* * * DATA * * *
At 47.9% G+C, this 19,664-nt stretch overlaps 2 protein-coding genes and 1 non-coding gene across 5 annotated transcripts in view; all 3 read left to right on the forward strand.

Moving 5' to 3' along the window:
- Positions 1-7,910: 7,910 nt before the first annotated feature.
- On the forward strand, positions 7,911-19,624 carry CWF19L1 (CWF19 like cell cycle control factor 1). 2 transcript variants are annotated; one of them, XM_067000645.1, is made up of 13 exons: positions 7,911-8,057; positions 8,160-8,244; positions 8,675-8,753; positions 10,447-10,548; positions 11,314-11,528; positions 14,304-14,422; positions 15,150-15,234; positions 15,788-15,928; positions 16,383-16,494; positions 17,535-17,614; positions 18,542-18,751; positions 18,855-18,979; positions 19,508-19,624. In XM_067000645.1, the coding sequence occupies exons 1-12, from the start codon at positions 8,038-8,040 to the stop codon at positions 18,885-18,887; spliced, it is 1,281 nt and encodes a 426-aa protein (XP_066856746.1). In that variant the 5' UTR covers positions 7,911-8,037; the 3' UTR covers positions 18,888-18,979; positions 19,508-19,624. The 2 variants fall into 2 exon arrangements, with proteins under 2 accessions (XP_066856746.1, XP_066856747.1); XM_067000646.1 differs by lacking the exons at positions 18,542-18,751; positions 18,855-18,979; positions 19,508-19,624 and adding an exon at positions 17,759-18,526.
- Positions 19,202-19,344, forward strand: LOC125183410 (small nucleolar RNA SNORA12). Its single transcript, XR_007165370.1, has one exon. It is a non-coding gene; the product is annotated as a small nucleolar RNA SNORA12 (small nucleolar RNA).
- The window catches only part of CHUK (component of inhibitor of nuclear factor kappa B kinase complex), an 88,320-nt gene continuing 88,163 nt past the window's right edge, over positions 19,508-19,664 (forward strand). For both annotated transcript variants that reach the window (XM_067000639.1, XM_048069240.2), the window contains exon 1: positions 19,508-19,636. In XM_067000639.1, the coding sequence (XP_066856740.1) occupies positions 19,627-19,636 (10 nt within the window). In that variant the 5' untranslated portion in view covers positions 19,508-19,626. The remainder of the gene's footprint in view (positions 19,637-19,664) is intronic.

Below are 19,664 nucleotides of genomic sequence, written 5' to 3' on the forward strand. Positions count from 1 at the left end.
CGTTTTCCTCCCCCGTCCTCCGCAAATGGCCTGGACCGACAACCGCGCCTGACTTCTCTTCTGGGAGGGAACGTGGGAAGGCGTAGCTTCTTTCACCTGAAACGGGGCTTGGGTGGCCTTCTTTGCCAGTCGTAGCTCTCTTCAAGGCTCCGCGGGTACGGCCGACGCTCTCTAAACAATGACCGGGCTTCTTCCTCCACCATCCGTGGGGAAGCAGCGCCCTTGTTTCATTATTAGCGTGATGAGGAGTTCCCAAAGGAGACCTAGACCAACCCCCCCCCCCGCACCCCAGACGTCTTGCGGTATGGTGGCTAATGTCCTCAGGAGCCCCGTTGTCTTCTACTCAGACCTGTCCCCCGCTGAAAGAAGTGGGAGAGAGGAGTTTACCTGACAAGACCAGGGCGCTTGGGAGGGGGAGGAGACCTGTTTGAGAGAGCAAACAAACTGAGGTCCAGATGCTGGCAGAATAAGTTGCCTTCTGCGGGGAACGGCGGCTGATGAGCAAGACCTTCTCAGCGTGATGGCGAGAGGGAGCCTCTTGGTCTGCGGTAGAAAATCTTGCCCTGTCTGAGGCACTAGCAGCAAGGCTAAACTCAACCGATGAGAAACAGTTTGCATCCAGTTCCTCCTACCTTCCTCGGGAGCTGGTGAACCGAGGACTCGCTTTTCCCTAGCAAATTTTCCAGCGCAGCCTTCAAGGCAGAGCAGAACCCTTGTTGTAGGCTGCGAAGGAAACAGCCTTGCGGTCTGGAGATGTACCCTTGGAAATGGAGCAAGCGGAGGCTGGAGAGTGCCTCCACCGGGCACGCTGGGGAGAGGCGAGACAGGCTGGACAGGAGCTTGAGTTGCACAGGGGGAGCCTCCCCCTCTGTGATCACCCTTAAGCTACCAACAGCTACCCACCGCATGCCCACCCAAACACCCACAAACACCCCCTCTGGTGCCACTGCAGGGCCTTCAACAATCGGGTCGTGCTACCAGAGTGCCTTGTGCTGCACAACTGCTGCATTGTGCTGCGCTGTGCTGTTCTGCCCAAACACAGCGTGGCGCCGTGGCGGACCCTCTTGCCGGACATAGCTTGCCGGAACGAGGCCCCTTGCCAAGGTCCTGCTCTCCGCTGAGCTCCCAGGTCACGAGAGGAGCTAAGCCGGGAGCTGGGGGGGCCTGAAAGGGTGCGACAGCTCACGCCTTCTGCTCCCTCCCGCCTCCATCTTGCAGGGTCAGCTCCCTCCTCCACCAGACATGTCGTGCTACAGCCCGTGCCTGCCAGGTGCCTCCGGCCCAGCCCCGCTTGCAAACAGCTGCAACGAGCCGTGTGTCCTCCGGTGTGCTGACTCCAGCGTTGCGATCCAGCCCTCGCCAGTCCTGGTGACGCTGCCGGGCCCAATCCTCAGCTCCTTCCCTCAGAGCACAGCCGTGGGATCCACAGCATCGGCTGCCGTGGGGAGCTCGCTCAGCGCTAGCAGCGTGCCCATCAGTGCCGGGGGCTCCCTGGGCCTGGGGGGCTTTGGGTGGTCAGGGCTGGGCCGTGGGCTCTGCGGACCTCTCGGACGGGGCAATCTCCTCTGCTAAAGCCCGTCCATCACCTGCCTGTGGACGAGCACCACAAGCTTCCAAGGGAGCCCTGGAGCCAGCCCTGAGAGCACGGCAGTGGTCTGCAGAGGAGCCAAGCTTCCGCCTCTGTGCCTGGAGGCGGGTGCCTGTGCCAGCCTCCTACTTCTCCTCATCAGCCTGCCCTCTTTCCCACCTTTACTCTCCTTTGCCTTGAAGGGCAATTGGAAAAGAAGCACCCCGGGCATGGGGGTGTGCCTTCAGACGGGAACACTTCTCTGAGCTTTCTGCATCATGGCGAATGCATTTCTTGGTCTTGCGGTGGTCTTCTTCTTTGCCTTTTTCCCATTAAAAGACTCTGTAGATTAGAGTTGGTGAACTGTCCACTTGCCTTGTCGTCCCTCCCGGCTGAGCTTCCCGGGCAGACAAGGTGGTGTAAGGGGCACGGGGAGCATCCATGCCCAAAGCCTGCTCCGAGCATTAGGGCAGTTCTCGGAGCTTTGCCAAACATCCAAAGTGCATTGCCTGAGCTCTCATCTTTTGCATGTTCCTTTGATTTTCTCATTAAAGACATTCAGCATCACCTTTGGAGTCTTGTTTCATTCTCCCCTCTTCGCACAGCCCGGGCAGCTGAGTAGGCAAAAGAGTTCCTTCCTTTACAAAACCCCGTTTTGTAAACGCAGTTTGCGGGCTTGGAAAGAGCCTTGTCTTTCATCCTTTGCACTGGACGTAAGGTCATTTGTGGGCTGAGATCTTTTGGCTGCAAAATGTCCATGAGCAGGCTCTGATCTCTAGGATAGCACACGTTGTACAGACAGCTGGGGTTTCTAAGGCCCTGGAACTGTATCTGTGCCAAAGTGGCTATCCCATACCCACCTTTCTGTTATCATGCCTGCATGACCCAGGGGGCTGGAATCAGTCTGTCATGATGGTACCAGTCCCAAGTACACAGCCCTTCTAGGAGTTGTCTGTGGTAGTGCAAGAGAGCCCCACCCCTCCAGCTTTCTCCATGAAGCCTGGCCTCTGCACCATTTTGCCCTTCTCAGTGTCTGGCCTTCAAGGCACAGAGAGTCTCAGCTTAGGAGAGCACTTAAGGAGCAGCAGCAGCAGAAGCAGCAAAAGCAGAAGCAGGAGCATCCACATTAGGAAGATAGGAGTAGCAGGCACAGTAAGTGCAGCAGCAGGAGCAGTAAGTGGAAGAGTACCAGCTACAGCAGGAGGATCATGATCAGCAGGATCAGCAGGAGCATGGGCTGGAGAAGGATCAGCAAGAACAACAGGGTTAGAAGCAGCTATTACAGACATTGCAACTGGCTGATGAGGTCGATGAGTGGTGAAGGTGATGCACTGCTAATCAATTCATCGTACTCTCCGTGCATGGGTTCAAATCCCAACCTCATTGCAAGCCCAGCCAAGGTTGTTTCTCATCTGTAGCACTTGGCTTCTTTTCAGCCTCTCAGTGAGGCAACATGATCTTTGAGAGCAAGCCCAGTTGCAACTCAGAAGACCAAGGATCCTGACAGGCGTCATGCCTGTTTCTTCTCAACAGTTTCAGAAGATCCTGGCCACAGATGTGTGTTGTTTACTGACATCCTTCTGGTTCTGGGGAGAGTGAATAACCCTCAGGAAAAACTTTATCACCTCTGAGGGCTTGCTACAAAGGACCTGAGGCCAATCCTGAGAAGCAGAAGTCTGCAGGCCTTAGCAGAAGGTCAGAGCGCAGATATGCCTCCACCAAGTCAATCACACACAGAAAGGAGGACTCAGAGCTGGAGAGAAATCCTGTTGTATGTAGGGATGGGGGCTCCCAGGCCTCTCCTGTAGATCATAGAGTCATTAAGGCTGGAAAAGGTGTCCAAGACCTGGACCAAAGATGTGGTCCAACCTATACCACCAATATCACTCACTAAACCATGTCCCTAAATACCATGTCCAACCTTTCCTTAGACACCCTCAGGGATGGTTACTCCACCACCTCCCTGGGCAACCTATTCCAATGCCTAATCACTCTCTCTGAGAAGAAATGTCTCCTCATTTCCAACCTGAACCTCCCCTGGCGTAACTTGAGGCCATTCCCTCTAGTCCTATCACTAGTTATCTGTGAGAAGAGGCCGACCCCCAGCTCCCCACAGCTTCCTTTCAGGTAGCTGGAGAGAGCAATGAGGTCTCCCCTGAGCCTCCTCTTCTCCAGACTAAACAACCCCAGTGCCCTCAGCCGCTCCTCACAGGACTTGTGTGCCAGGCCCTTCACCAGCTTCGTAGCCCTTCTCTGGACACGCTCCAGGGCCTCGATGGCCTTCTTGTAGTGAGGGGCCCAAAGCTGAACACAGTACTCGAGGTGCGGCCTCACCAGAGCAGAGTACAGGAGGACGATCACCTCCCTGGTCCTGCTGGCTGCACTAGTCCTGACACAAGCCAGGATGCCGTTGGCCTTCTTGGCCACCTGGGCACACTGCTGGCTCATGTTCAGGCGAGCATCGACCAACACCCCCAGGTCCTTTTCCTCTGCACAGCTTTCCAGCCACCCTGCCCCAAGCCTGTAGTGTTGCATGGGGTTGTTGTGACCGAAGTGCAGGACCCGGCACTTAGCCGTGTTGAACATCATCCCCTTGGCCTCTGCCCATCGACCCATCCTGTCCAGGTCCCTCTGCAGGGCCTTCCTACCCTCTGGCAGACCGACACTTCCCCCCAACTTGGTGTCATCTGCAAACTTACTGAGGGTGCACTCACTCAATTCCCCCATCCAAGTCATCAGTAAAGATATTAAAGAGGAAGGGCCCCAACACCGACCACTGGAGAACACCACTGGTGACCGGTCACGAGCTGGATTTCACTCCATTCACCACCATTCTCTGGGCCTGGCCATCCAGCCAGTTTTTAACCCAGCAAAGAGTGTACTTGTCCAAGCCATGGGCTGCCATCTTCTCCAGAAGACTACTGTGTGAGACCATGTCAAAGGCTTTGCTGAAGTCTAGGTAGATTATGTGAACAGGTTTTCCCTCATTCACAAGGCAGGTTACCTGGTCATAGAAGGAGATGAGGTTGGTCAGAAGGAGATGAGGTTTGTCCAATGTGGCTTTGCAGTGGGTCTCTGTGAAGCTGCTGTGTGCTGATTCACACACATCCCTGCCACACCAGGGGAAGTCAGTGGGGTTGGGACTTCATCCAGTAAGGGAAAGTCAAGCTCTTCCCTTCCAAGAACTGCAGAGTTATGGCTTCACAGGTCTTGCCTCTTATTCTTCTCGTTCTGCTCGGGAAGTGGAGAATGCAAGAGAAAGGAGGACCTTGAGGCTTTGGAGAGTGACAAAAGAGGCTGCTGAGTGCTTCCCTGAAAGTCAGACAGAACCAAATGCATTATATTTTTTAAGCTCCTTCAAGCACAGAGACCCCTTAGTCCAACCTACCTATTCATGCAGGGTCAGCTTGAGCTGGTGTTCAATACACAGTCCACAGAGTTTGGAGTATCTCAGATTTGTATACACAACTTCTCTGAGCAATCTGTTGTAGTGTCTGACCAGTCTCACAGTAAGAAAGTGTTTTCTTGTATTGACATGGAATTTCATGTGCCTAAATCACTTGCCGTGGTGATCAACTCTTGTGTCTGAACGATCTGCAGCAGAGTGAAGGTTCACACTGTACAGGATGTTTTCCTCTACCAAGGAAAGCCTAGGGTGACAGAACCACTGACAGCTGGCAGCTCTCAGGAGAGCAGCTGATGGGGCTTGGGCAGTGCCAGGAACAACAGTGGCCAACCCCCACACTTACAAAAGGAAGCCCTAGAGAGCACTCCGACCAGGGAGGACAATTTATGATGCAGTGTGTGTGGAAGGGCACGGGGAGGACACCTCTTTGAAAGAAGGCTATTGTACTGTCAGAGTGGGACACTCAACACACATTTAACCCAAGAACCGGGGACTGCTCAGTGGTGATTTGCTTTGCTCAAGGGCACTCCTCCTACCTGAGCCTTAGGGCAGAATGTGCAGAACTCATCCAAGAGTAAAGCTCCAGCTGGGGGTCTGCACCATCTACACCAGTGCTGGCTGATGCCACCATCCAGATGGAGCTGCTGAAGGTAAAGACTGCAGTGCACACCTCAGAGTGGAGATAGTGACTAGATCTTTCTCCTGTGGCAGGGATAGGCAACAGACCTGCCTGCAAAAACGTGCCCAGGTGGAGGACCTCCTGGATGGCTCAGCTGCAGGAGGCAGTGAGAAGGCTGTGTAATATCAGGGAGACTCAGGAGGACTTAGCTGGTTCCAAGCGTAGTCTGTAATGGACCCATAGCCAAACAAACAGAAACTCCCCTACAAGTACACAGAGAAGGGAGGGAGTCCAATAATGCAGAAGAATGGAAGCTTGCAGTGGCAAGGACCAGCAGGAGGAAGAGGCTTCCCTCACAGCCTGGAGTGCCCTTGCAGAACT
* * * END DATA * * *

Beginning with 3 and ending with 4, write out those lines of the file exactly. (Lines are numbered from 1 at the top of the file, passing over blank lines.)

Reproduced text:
- Positions 1-7,910: 7,910 nt before the first annotated feature.
- On the forward strand, positions 7,911-19,624 carry CWF19L1 (CWF19 like cell cycle control factor 1). 2 transcript variants are annotated; one of them, XM_067000645.1, is made up of 13 exons: positions 7,911-8,057; positions 8,160-8,244; positions 8,675-8,753; positions 10,447-10,548; positions 11,314-11,528; positions 14,304-14,422; positions 15,150-15,234; positions 15,788-15,928; positions 16,383-16,494; positions 17,535-17,614; positions 18,542-18,751; positions 18,855-18,979; positions 19,508-19,624. In XM_067000645.1, the coding sequence occupies exons 1-12, from the start codon at positions 8,038-8,040 to the stop codon at positions 18,885-18,887; spliced, it is 1,281 nt and encodes a 426-aa protein (XP_066856746.1). In that variant the 5' UTR covers positions 7,911-8,037; the 3' UTR covers positions 18,888-18,979; positions 19,508-19,624. The 2 variants fall into 2 exon arrangements, with proteins under 2 accessions (XP_066856746.1, XP_066856747.1); XM_067000646.1 differs by lacking the exons at positions 18,542-18,751; positions 18,855-18,979; positions 19,508-19,624 and adding an exon at positions 17,759-18,526.